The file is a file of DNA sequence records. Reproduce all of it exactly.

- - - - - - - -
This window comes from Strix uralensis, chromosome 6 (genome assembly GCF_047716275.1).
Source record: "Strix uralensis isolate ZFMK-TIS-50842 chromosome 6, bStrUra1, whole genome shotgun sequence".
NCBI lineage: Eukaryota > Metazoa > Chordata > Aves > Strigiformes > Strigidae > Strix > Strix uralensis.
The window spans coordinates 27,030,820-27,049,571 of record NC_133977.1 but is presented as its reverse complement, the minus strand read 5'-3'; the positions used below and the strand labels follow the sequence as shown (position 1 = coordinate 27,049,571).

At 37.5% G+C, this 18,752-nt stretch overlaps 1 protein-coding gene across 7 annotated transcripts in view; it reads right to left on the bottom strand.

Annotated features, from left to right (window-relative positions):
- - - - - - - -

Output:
This window comes from Strix uralensis, chromosome 6 (genome assembly GCF_047716275.1).
Source record: "Strix uralensis isolate ZFMK-TIS-50842 chromosome 6, bStrUra1, whole genome shotgun sequence".
NCBI lineage: Eukaryota > Metazoa > Chordata > Aves > Strigiformes > Strigidae > Strix > Strix uralensis.
The window spans coordinates 27,030,820-27,049,571 of record NC_133977.1 but is presented as its reverse complement, the minus strand read 5'-3'; the positions used below and the strand labels follow the sequence as shown (position 1 = coordinate 27,049,571).

At 37.5% G+C, this 18,752-nt stretch overlaps 1 protein-coding gene across 7 annotated transcripts in view; it reads right to left on the bottom strand.

Annotated features, from left to right (window-relative positions):